Wal-Mart recently announced a plan to offer generic prescriptions for $4 and they are rolling it out. After the announcement, there was an immediate negative impact on stocks of Wal-Mart’s competitors in the pharmacy business, but also a negative impact on the shares of generic drug manufacturers that I thought was overdone. For if generic prescriptions are going to become very affordable, won’t volume of sales increase, and won’t the increase be good for business in the long run? At least it will be for the largest and strongest manufacturers, who are in a position to profit by increased volume and economy of scale: Companies like Teva Pharmaceuticals, the world’s largest manufacturer of generic drugs. Teva has their headquarters in Israel but does most of their business in North America and Europe. They just took over Ivax Corp. last year.
Although TEVA shares are down about 24% from their 52-week high, the long-term chart is just spectacular. The ADRs are now 34 and change, and they would have to drop to somewhere between 15 and 20 next year just to reach the trendline on a log scale chart.
Teva’s dividend yield is only .68% now, but they have increased the cash dividend by an average of 33% a year for at least the last five years, and there have been numerous stock splits. If this trend continues, a small dividend now could grow into a handsome yield on the original investment.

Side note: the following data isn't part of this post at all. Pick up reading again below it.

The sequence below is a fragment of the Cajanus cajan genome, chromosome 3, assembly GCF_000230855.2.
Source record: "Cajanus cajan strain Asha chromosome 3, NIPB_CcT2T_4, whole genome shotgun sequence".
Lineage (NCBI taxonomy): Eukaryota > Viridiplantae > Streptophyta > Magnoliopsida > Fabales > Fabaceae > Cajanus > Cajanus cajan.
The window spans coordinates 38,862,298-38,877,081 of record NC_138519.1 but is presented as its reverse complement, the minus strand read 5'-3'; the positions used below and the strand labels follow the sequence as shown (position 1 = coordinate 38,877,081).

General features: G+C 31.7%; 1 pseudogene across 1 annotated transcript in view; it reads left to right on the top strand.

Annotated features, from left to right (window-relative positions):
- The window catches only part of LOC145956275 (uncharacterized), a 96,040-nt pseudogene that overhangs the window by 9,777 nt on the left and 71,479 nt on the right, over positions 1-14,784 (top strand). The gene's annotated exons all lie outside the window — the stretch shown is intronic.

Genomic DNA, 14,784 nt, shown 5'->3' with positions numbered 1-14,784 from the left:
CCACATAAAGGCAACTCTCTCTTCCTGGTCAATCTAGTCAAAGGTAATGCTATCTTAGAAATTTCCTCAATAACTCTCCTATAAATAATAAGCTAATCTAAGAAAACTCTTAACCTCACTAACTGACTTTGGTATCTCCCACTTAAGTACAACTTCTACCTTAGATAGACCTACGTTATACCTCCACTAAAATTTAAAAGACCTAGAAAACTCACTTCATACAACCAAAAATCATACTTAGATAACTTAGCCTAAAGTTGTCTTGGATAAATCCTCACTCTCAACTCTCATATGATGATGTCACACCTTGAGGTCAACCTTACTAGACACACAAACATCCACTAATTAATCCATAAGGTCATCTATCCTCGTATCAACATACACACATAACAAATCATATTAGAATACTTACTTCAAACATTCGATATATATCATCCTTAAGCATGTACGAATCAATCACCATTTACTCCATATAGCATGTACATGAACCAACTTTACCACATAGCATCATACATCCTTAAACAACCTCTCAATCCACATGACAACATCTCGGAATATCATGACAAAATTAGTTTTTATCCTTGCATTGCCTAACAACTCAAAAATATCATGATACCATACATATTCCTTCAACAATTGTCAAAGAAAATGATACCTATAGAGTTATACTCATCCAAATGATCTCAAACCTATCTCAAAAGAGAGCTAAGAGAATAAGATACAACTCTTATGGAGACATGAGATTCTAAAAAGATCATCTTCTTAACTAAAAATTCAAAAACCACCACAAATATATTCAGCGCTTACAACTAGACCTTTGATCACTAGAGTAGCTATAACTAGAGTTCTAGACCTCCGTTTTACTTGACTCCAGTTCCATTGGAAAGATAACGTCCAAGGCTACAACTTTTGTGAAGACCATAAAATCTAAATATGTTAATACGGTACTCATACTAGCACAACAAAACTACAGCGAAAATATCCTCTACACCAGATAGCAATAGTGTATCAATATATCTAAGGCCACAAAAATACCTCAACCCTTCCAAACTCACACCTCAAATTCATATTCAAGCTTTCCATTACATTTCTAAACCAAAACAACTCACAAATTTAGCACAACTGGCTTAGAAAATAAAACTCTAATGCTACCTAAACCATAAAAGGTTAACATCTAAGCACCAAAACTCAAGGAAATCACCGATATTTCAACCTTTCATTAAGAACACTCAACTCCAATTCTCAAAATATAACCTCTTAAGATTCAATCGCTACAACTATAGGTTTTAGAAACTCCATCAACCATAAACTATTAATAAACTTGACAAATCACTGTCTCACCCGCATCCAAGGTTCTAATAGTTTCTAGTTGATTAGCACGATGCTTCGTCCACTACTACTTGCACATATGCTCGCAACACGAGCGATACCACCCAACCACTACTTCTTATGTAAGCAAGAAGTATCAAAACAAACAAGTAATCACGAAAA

In addition to Teva’s human and animal generic pharmaceutical business, they also seek to develop and patent original drugs, and it is possible they could produce a blockbuster.
Clearly Teva could be an excellent investment if the shares could be purchased at a good low price.
Yesterday it was announced that Chief Executive Officer Israel Makov would retire in 2007 and be replaced by Shlomo Yanai. The stock dropped more than 3% on the news before recovering a bit. Mr. Yanai, a retired Israeli Army general, has experience in agricultural chemicals but he has no experience in the drug business. The stock of his current employer rallied on news he is leaving. It is thought Teva has considerable talent in house and it is mystifying that the board would select this particular person to be their next CEO. Perhaps they know something the market does not. Could this event be the catalyst for Teva to become undervalued? Time will tell.
I do not have a position in any of the companies mentioned at this time, except as a possible holding in mutual funds.